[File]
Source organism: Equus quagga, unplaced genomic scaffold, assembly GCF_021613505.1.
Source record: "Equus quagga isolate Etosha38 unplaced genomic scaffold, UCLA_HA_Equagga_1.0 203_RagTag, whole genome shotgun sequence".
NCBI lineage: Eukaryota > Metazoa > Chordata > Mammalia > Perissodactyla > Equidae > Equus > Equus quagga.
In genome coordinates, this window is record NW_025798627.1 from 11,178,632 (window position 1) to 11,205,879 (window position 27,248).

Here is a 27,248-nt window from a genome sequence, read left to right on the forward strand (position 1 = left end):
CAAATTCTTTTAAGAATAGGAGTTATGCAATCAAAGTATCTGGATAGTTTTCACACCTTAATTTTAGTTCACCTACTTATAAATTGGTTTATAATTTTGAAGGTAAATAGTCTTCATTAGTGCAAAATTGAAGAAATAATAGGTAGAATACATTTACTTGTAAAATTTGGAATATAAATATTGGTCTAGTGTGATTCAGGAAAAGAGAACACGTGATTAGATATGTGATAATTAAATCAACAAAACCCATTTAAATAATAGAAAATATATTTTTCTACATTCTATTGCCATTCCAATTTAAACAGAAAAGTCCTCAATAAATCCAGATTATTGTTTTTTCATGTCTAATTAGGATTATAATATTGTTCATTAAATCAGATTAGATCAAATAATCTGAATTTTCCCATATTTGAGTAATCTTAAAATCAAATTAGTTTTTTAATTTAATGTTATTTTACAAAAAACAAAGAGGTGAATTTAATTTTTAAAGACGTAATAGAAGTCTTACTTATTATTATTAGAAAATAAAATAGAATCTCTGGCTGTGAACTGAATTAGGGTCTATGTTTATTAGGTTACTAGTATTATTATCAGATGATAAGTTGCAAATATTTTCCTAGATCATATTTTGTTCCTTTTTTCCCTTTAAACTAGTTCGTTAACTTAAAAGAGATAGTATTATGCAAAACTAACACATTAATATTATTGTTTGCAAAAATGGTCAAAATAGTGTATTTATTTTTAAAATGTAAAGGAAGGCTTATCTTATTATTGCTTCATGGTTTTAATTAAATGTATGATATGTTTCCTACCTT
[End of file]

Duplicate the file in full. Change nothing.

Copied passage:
Source organism: Equus quagga, unplaced genomic scaffold, assembly GCF_021613505.1.
Source record: "Equus quagga isolate Etosha38 unplaced genomic scaffold, UCLA_HA_Equagga_1.0 203_RagTag, whole genome shotgun sequence".
NCBI lineage: Eukaryota > Metazoa > Chordata > Mammalia > Perissodactyla > Equidae > Equus > Equus quagga.
In genome coordinates, this window is record NW_025798627.1 from 11,178,632 (window position 1) to 11,205,879 (window position 27,248).

Here is a 27,248-nt window from a genome sequence, read left to right on the forward strand (position 1 = left end):
CAAATTCTTTTAAGAATAGGAGTTATGCAATCAAAGTATCTGGATAGTTTTCACACCTTAATTTTAGTTCACCTACTTATAAATTGGTTTATAATTTTGAAGGTAAATAGTCTTCATTAGTGCAAAATTGAAGAAATAATAGGTAGAATACATTTACTTGTAAAATTTGGAATATAAATATTGGTCTAGTGTGATTCAGGAAAAGAGAACACGTGATTAGATATGTGATAATTAAATCAACAAAACCCATTTAAATAATAGAAAATATATTTTTCTACATTCTATTGCCATTCCAATTTAAACAGAAAAGTCCTCAATAAATCCAGATTATTGTTTTTTCATGTCTAATTAGGATTATAATATTGTTCATTAAATCAGATTAGATCAAATAATCTGAATTTTCCCATATTTGAGTAATCTTAAAATCAAATTAGTTTTTTAATTTAATGTTATTTTACAAAAAACAAAGAGGTGAATTTAATTTTTAAAGACGTAATAGAAGTCTTACTTATTATTATTAGAAAATAAAATAGAATCTCTGGCTGTGAACTGAATTAGGGTCTATGTTTATTAGGTTACTAGTATTATTATCAGATGATAAGTTGCAAATATTTTCCTAGATCATATTTTGTTCCTTTTTTCCCTTTAAACTAGTTCGTTAACTTAAAAGAGATAGTATTATGCAAAACTAACACATTAATATTATTGTTTGCAAAAATGGTCAAAATAGTGTATTTATTTTTAAAATGTAAAGGAAGGCTTATCTTATTATTGCTTCATGGTTTTAATTAAATGTATGATATGTTTCCTACCTT